Select HBCUs Graduate Engineering Students At a Higher Rate Than Flagship Universities

Research shows Black students who go to a historically Black college or university are more likely to graduate with a STEM degree than those who attend a non-HBCU. But a new analysis by The Plug shows that select HBCUs are graduating engineering students at a much higher rate than the flagship universities in their state.

Nearly 18 percent of Black STEM bachelor’s degrees are awarded from HBCUs and a third of all Black students who have gotten a doctorate degree earned their bachelor’s from an HBCU, according to the National Science Foundation. At least 15 HBCU engineering programs are accredited by ABET, a non-profit that offers a nationally recognized accreditation to STEM programs.

Of those 15 schools, nine had a larger share of their student body graduate with a bachelor’s degree in engineering or engineering-related technologies than the larger, more well-funded flagship public university in their state, according to graduation data between 2019 and 2020 from the National Center for Education Statistics.

In Alabama, 25 percent of Tuskegee University’s graduating class left with an engineering degree, much higher than the University of Alabama’s 13 percent and even higher than one of the main engineering universities in the state, Auburn University, which was 20 percent. Alabama A&M University was also higher than the University of Alabama at 17 percent.

At Morgan State University, 20 percent of the degrees it awarded from 2019-2020 were in engineering, a larger share than 13 percent at the University of Maryland at College Park.

However, the respective flagship universities typically confer more engineering PhDs than HBCUs. This is largely due to the research capabilities and funding at the schools, which are all classified as R1 doctoral universities, meaning they have very high research activity and typically get federal and private funding to conduct that much research.

However, no HBCU is classified as R1. The 15 accredited HBCU engineering schools are all ranked as R2 institutions or lower, meaning they do not do as much research or spend as much money as R1 schools.

But even with being under-resourced in comparison to their counterparts HBCUs, North Carolina A&T State University and Prairie View A&M University produced a larger share of engineering PhDs in 2019-2020 than their respective flagships.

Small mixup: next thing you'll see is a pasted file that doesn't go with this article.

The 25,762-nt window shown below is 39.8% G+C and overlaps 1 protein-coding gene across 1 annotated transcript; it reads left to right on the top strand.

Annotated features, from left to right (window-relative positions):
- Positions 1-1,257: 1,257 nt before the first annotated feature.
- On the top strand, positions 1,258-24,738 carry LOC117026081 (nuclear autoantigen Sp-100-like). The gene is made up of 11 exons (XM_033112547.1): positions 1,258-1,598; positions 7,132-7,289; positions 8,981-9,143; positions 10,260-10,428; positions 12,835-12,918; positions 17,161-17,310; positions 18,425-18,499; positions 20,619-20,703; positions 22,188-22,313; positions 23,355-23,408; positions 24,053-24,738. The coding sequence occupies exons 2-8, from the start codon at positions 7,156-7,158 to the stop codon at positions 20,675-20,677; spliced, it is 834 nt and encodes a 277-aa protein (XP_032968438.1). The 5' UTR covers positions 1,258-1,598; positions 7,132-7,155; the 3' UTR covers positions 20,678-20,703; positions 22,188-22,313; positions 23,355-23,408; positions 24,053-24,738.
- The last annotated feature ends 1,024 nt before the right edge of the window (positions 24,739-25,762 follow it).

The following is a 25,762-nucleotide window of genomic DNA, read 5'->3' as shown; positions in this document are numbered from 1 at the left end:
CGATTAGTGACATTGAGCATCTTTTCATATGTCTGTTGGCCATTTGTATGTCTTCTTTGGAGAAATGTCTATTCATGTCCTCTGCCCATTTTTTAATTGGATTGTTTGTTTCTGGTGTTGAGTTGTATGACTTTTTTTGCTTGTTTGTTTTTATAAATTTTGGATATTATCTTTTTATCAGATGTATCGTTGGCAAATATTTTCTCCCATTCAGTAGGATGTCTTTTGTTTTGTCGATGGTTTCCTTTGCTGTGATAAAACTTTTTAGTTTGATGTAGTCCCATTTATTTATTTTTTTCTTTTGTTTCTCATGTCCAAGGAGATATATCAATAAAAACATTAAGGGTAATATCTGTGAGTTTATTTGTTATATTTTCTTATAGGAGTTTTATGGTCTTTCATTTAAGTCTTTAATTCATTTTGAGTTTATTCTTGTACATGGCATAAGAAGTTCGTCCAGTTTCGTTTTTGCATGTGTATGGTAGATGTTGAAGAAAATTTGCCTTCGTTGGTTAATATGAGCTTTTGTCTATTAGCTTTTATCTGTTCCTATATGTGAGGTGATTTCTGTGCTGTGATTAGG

At North Carolina A&T, nearly 50 percent of all doctorates granted that year were for engineering while less than one percent of PhDs granted at the University of North Carolina at Chapel Hill were for engineers. 

Though UNC—CH is largely a liberal arts college, even compared to North Carolina State University, one of the state’s biggest engineering schools, NC A&T still produced a higher share. At NC State, one-third of doctorates were awarded in an engineering discipline.

In Texas, the share of engineering PhDs at Prairie View A&M was nearly twice that of the University of Texas at Austin, 33 percent compared to 16.8 percent, respectively.

At all of the 15 engineering HBCUs, more than half of their student bodies identify as Black, often at least 80 to 90 percent. At the respective flagships, the student body is anywhere between four to 15 percent Black. As companies try to diversify their recruiting pipelines and get more Black people into STEM industries, it will be important to look at HBCUs for this talent. 

See the map below to compare all 15 HBCUs with their flagship counterparts:

NOTE: In the District of Columbia, the flagship university is also one of the accredited engineering HBCUs — the University of the District of Columbia — so the comparison is against George Washington University, which has a robust engineering school

Mirtha Donastorg

Mirtha Donastorg is a corps member with Report for America and The Plug's HBCU Innovation Editor and Senior Reporter, exploring start-up initiatives and innovations coming from Historically Black Colleges and Universities, as well as the way students are shaping the future of tech. She previously worked as an associate producer and a researcher for CNN.